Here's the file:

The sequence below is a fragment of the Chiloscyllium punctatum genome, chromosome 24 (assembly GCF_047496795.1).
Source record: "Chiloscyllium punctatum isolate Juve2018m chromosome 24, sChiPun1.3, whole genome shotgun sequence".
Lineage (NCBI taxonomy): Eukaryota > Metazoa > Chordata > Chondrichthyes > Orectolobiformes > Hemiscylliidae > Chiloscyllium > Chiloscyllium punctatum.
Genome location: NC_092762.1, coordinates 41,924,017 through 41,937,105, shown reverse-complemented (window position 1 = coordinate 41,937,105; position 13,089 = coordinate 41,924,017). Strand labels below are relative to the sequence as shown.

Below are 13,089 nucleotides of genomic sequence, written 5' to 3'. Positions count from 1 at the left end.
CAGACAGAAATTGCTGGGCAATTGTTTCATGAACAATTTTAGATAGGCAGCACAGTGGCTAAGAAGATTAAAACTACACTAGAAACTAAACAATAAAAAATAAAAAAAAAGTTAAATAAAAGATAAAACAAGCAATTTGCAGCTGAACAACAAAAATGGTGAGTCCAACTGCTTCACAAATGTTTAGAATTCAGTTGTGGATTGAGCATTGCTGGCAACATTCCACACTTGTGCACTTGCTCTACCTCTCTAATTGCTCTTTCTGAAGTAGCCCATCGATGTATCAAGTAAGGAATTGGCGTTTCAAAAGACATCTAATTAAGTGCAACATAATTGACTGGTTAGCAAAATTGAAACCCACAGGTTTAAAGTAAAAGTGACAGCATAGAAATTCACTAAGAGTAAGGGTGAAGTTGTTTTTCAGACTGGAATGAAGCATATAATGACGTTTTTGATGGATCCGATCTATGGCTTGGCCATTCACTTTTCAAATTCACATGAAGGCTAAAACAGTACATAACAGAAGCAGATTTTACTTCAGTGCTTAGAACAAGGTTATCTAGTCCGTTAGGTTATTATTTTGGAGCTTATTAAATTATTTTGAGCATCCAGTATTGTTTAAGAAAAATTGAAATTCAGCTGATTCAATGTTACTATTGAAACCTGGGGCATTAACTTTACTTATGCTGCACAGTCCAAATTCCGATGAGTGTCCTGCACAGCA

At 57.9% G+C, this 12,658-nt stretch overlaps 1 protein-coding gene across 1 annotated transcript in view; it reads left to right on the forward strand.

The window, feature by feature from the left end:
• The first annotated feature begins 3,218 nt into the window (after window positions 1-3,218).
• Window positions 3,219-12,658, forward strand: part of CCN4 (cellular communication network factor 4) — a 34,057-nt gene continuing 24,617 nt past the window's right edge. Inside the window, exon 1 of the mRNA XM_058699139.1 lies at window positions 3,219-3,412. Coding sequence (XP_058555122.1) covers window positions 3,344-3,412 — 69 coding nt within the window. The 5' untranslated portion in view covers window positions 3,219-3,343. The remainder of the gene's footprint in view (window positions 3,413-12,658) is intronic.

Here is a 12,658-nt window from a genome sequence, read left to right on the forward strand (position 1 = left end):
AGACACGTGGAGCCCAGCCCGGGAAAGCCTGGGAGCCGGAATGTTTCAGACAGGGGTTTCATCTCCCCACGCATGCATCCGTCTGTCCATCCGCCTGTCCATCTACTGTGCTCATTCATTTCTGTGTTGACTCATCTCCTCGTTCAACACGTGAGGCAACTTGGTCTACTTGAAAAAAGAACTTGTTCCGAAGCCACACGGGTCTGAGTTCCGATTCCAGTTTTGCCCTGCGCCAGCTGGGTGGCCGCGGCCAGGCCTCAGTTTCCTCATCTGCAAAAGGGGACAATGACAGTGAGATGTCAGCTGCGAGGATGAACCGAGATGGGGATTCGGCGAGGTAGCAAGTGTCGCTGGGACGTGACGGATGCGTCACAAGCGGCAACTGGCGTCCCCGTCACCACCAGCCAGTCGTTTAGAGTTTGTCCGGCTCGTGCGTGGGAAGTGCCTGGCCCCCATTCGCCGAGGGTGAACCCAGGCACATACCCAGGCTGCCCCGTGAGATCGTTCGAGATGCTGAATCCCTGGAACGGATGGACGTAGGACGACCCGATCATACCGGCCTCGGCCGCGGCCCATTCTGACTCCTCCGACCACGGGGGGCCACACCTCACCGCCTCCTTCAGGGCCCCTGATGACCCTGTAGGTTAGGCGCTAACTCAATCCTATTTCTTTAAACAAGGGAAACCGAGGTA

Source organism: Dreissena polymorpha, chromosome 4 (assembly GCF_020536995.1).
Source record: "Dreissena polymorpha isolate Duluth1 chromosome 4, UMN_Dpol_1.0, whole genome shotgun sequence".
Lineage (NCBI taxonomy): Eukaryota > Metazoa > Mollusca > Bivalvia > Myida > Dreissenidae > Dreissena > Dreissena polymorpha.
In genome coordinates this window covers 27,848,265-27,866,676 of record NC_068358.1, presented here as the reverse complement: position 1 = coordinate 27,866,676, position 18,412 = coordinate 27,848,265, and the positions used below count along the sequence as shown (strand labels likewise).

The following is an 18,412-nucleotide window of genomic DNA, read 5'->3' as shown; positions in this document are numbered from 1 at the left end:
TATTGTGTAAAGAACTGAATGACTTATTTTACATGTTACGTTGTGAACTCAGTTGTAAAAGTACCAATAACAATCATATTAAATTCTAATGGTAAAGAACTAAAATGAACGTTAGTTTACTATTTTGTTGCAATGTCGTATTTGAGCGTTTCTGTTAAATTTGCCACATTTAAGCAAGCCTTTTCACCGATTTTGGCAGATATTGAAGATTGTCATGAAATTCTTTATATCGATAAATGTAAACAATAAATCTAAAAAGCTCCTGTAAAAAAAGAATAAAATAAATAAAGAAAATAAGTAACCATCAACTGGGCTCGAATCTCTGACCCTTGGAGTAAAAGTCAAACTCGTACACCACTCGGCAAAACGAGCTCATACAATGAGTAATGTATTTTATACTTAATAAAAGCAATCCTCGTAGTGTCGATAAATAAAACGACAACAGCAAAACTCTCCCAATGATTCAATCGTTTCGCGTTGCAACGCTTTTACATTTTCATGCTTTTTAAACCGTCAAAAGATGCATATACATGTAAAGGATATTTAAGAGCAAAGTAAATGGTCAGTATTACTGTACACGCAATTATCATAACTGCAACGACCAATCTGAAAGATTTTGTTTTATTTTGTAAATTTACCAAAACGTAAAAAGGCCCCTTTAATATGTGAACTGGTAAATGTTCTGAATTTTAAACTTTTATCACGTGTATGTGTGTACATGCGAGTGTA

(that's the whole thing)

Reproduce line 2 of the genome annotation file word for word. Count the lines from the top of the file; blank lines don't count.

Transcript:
Source record: "Chiloscyllium punctatum isolate Juve2018m chromosome 24, sChiPun1.3, whole genome shotgun sequence".